Lysosomal acid lipase deficiency (LAL-D) is a rare, inherited, genetic condition that causes improper cholesterol processing because of a lack of a functioning enzyme called LAL which stands for lysosomal acid lipase.
Depending on the amount of LAL enzyme activity loss of function, LAL-D can be severe with infantile onset and life threating symptoms, or milder with slower progression, depending on the changes in the DNA. CESD stands for cholesteryl ester storage disease, which describes LAL-D patients who survive past infancy but still may have severe, life threating symptoms or milder symptoms with slower progression. The most severe form of LAL-D was historically called Wolman disease. In this form, untreated patients do not survive past the first year of life.
Wolman disease and CESD are both caused by inherited variants in the LIPA gene resulting in insufficient LAL enzyme activity. They describe the spectrum of disease severity, but are the same condition, LAL-D.
Infantile Rapidly Progressive LAL-D (Wolman Disease)
LAL-D symptoms beginning soon after birth include:
- Watery diarrhea
- Large belly size
- Enlarged liver and spleen size
- Frequent vomiting
- Poor weight gain or weight loss
- Low blood counts
- Adrenal calcifications on imaging studies
Childhood and Adult LAL-D (CESD)
LAL-D symptoms for children and adults include:
- High total cholesterol, high LDL (bad) cholesterol and low HDL (good) cholesterol
- Frequent diarrhea
- Poor weight gain
- Shorter stature than family members
- Delayed puberty
- Fatty liver disease leading to liver fibrosis and cirrhosis and risk for liver failure
- Increased risk of heart problems and stroke
Some babies with LAL-D have benign, hardened spots called adrenal calcifications that can be seen on the adrenal glands, above the kidneys on MRI, X-ray or ultrasound imaging from birth or sometimes even during pregnancy. Fewer than 50% of babies with LAL-D have adrenal calcifications. If present, LAL-D is likely, since they not seen in other conditions.
What Causes LAL-D?
Genes are the Instructions for Making Proteins
The LIPA gene encodes the instructions for making lysosomal acid lipase (LAL), an enzyme that helps process cholesterol. Without LAL enzyme, dangerous amounts of cholesterol build up in the liver, digestive tract and many cells of the body.
The Genetics of LAL-D (CESD and Wolman disease)
Genes are made of DNA. Variants, also called mutations, are errors in the spelling of the DNA. LAL-D is caused by inheriting two LIPA gene variants, one in each copy of the gene.
- Genes come in pairs. One copy of each gene is inherited from each parent.
- LIPA mutation carriers have one working gene and one non-working copy.
- Carriers do not have symptoms. They make enough LAL enzyme to stay healthy, but can pass on the nonworking gene to their children.
- If a child inherits two nonworking LIPA genes, they cannot make enough working LAL enzyme to process cholesterol. The severity of the mutations determines if a baby will have the rapidly progressive infantile lethal form or more slowly progressive LAL-D.
- If both parents are LIPA mutation carriers, there is a one in four chance (25%) for each of their pregnancies to be affected with LAL-D.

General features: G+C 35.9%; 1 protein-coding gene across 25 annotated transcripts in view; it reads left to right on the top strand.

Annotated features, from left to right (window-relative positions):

- There is a one in two (50%) likelihood that each child will be a mutation carrier, with no symptoms.
- There is a one in four (25%) chance for each child to inherit two working LIPA genes and be unaffected.
LAL-D is rare. Only about 1 in 40,000 to <1/100,000 people have LAL-D. Severe infantile LAL-D is more common among people of Iranian Jewish or Bukharan Jewish ancestry. About 1 in 32 Iranian Jewish or Bukharan Jewish people carry a LIPA gene mutation called G87V (also called G66V), and about 1 in 4000 Iranian Jewish or Bukharan Jewish babies are born with infantile LAL-D. Carrier screening is recommended, ideally before pregnancy is conceived.
If a relative was diagnosed with LAL-D, or is a known carrier, the risk for family members to be a carrier is significantly greater.
Prenatal and Preconception Testing
If both members of a couple are LIPA mutation carriers, an appointment with a genetic counselor is recommended. To find a genetic counselor near you visit www.NSGC.org
Amniocentesis or CVS (chorionic villus sampling) are options to test a pregnancy for LAL-D.
- Amniocentesis tests fetal cells from the amniotic fluid at 15 weeks to 18 weeks of gestation.
- CVS tests cells from a part of the placenta, and can be done as early as 10 weeks into the pregnancy.
If the fetus is affected, the parents must decide whether or not to continue the pregnancy or prepare for having a baby with LAL-D. The option to terminate a pregnancy is possible until 24 weeks of gestation in most states in the USA.
- Preimplantation genetic diagnosis (PGD) is available before a pregnancy is established at specialized fertility centers. PGD utilizes in vitro fertilization, in which fertilization takes place in a petri dish. Cells from the embryos are tested for the parents’ LIPA mutations. Only unaffected embryos are implanted into the mother’s womb, almost eliminating the possibility of having a baby with LAL-D.
If an individual has symptoms of LAL-D, testing through a simple blood test should be done immediately, since early interventions may be life saving. Enzyme replacement therapy should be initiated at once when the diagnosis is confirmed.
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